Emergency preparedness is based on the notion that there are certain predictable factors that will occur in an emergency or disaster, and the effects of these factors can be reduced or eliminated by taking steps in advance of the occurrence. The Federal Emergency Management Agency (FEMA) and the respective state emergency management agency, the Centers for Disease Control (CDC) as well as state public health agencies have online resources to promote personal preparedness for people with disabilities.

  • People who use AT should develop a plan, a “go kit” in the case of evacuation as well as supplies that will facilitate their ability to “shelter in place”.  Several state AT programs have developed preparedness resources with a focus on people who use AT. These resources are in the process of being added to this webpage. For immediate assistance, you can contact Amy.Goldman@ataporg.org

Emergency response

First responders include personnel such as police, fire, and other emergency workers who may be involved in assisting people with disabilities in safely evacuating their premises (whether at work or home) and in some cases transporting them to emergency shelters. It is helpful for first responders to understand the nature of various disabilities (including issues related to communication) and the importance of AT, and to have training on these topics. Agencies responsible for operating shelters may need assistance in developing, acquiring and deploying assistive technology resources that will enable people with disabilities to be safely housed in an accessible “general population” shelter when appropriate, rather than segregated in a restrictive medical needs shelter. State AT programs have developed resources to help train first responders as well as shelter personnel; suggested lists of AT for shelters (including not limited to AT for mobility and communication); and strategies to identify AT needs of survivors in the shelter.

Recovery

Recovery from emergencies and disasters may take a long time, depending upon the extent of the event and the robustness of the infrastructure prior to the event. For example, months after Puerto Rico was devastated by the 2017 hurricanes, the island was still without reliable power or telephone service. Many individuals with disabilities has lost their AT; others had new and unmet needs for AT devices and services as a result. While federally-declared disasters may provide some support for the replacement of AT, available funds may not cover the loss or it may take a long time. Reused AT may be a valuable resource to provide individuals with device loans to bridge the time between loss and replacement. The Pass It On Center has additional resources on deploying AT when helping survivors of emergencies and disasters.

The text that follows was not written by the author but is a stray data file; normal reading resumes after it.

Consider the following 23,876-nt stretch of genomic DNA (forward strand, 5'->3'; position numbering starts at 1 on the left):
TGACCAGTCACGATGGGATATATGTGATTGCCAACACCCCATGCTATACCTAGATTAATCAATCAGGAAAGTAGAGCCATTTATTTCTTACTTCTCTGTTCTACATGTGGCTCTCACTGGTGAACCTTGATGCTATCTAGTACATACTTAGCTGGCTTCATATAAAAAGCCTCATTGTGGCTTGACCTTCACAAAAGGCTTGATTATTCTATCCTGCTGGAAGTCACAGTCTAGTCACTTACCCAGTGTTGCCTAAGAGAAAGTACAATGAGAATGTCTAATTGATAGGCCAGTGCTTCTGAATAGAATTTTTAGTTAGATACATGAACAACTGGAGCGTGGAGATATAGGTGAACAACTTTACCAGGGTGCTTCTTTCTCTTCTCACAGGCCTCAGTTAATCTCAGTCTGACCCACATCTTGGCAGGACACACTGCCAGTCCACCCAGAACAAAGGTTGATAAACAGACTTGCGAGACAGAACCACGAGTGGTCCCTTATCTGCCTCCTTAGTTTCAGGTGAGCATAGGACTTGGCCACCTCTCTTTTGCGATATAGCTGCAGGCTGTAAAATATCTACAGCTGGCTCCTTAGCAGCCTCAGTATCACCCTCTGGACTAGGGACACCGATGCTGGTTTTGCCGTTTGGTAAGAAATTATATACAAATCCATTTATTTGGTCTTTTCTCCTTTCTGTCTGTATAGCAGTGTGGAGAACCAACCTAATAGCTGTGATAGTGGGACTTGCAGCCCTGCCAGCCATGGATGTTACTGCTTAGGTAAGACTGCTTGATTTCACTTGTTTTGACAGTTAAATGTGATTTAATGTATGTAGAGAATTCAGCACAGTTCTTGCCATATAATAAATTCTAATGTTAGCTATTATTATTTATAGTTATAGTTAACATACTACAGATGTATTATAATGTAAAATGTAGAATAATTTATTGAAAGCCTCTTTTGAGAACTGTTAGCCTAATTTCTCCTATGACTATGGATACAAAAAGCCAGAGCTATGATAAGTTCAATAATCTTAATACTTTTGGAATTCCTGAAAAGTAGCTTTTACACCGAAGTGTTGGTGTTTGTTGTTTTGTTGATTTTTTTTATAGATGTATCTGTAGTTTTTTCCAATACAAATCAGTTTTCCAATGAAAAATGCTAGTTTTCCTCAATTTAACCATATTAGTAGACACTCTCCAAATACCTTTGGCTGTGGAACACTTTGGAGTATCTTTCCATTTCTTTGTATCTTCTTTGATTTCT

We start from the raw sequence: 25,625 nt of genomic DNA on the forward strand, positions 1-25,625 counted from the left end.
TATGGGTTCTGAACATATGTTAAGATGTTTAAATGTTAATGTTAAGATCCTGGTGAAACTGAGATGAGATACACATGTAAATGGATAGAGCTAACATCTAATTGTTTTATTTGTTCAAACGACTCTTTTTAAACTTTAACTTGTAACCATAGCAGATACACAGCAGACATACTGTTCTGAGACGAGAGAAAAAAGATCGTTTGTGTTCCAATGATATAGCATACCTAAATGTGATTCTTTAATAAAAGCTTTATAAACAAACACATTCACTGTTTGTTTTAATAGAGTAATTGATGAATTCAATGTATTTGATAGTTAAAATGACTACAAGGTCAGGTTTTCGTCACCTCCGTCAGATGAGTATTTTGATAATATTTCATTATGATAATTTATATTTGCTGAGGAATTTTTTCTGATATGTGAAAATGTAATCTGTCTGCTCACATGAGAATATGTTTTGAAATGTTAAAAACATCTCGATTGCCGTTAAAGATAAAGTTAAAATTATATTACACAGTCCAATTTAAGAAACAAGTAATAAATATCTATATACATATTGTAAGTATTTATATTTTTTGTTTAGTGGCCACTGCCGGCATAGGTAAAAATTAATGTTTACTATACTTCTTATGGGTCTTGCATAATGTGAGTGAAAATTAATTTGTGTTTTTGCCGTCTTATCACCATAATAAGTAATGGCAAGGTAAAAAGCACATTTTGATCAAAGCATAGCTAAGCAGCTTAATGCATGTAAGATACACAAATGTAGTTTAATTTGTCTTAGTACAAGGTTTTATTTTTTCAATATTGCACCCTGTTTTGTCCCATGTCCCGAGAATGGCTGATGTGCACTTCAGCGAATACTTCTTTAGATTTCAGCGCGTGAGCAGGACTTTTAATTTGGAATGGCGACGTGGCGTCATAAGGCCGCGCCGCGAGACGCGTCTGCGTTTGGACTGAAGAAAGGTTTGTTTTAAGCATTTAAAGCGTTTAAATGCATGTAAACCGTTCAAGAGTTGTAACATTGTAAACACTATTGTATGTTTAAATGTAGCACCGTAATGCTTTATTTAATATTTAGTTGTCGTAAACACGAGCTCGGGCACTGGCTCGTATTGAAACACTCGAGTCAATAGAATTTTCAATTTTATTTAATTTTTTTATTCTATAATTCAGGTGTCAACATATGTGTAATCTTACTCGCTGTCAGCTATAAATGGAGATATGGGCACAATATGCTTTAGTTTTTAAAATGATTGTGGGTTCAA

Mitigation

The mitigation phase of emergency management refers to efforts related to reduce the (future) impact of emergencies. This may include additional steps in planning, training, and community preparation.  For example, state AT programs may be develop Memoranda of Understanding with community partners and EM officials that outline the ways in which the state program may be called upon in the event of a disaster declaration.

Resources

Emergency Management and AT Programs Webinar

More information on this topic will be added soon. If you need immediate assistance, contact the AT3 Center.